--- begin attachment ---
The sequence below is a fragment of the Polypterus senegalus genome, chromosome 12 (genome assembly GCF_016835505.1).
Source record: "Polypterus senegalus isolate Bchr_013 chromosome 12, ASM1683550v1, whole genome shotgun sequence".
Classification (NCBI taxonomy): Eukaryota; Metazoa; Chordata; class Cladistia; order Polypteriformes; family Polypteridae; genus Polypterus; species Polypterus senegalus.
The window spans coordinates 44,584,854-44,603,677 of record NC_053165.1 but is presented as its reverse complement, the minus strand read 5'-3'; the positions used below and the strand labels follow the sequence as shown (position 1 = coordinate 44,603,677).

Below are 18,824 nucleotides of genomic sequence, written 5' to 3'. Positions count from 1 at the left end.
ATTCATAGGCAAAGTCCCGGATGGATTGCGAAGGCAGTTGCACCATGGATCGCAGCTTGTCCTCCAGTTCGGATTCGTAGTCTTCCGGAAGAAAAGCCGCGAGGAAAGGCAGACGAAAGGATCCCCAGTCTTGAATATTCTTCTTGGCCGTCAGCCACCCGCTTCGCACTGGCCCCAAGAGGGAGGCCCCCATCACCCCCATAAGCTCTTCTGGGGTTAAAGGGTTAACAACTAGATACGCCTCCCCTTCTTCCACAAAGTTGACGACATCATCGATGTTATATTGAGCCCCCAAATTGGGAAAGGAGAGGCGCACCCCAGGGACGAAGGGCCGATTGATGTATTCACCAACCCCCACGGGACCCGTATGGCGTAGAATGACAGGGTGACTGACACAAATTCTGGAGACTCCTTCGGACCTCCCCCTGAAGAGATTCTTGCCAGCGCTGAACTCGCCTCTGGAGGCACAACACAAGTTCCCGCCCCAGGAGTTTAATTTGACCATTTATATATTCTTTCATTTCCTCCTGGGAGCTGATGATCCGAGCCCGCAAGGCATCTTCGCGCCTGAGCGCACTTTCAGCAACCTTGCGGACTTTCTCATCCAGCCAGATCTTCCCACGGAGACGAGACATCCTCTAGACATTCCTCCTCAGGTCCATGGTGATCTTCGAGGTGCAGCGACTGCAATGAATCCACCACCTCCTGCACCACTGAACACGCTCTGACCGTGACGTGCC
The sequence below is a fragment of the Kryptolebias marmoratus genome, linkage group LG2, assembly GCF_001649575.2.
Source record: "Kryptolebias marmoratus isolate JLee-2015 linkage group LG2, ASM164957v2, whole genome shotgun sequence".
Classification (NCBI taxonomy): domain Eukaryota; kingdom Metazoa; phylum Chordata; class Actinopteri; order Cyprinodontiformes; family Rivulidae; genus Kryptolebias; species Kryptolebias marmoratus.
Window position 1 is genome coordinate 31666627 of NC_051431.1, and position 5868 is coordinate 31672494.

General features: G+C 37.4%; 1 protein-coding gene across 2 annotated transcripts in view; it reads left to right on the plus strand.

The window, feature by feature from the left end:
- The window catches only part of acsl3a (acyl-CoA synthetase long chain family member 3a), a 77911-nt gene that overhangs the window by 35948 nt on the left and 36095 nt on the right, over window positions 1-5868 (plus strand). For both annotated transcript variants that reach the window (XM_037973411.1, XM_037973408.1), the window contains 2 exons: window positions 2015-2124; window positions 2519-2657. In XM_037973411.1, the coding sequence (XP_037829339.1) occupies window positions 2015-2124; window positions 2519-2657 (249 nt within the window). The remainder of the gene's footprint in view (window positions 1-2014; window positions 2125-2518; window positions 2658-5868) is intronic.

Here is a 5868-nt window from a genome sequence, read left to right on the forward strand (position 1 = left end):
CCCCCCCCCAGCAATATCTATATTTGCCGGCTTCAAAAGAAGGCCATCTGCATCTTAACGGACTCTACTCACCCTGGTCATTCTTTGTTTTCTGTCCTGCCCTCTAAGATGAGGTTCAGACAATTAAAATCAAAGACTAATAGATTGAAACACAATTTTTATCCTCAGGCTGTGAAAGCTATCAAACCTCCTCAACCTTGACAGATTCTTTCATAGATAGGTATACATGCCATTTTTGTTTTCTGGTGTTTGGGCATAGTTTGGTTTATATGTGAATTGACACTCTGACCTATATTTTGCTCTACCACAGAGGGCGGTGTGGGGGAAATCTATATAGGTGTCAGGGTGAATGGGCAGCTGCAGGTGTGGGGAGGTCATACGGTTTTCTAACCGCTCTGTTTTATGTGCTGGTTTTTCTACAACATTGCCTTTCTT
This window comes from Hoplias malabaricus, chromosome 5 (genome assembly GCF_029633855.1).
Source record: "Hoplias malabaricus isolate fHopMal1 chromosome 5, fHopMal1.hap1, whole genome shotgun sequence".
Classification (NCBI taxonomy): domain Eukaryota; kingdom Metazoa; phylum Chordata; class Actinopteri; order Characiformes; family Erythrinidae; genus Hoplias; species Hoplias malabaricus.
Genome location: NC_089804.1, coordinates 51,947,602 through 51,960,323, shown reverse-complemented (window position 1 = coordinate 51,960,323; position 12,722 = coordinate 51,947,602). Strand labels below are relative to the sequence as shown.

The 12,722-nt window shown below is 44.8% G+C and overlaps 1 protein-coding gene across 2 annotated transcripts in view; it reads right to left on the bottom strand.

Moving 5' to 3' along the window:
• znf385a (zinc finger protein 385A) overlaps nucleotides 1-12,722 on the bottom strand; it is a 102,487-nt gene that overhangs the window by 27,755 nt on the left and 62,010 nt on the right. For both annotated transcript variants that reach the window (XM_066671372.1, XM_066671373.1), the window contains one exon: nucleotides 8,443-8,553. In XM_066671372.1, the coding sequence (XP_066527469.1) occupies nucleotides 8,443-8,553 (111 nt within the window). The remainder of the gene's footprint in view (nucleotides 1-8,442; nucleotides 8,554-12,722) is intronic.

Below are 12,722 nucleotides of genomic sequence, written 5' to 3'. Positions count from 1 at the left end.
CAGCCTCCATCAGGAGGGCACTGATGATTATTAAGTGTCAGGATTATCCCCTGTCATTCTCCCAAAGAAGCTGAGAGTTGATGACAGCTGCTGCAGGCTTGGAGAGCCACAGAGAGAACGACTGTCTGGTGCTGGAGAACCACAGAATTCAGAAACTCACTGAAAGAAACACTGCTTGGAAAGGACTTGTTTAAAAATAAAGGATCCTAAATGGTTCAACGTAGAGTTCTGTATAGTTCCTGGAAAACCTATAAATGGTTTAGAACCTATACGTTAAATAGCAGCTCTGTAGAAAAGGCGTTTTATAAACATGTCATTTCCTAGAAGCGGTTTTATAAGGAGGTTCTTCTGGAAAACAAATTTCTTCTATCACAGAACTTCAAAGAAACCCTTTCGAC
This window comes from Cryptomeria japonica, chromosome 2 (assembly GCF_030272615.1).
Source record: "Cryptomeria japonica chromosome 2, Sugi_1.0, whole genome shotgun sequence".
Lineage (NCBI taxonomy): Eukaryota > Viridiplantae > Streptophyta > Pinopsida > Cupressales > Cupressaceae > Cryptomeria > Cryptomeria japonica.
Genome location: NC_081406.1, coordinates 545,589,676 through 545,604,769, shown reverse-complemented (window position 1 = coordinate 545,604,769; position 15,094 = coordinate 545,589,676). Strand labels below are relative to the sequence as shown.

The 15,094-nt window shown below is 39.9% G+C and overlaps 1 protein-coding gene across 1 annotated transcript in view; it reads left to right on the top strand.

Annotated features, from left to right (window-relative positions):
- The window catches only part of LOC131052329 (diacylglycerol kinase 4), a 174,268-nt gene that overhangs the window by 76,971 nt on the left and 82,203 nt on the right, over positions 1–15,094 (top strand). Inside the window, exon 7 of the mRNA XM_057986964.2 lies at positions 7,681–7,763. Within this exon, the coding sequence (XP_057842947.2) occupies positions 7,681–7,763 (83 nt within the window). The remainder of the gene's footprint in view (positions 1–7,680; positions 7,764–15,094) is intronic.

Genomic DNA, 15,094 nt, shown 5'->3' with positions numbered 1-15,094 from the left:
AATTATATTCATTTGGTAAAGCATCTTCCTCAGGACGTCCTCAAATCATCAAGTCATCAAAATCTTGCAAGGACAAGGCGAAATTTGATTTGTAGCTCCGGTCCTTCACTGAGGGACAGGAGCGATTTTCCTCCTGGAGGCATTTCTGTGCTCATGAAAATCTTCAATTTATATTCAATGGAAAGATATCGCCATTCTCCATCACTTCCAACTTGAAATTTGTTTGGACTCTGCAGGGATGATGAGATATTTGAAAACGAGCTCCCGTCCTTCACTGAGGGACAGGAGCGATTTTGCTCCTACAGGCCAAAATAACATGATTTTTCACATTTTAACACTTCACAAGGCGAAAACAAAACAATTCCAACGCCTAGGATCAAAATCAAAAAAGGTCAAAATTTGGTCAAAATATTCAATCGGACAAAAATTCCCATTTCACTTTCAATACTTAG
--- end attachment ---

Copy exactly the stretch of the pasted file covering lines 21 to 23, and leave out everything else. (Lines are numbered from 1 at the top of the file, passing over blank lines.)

Moving 5' to 3' along the window:
• znf385a (zinc finger protein 385A) overlaps nucleotides 1-12,722 on the bottom strand; it is a 102,487-nt gene that overhangs the window by 27,755 nt on the left and 62,010 nt on the right. For both annotated transcript variants that reach the window (XM_066671372.1, XM_066671373.1), the window contains one exon: nucleotides 8,443-8,553. In XM_066671372.1, the coding sequence (XP_066527469.1) occupies nucleotides 8,443-8,553 (111 nt within the window). The remainder of the gene's footprint in view (nucleotides 1-8,442; nucleotides 8,554-12,722) is intronic.

Below are 12,722 nucleotides of genomic sequence, written 5' to 3'. Positions count from 1 at the left end.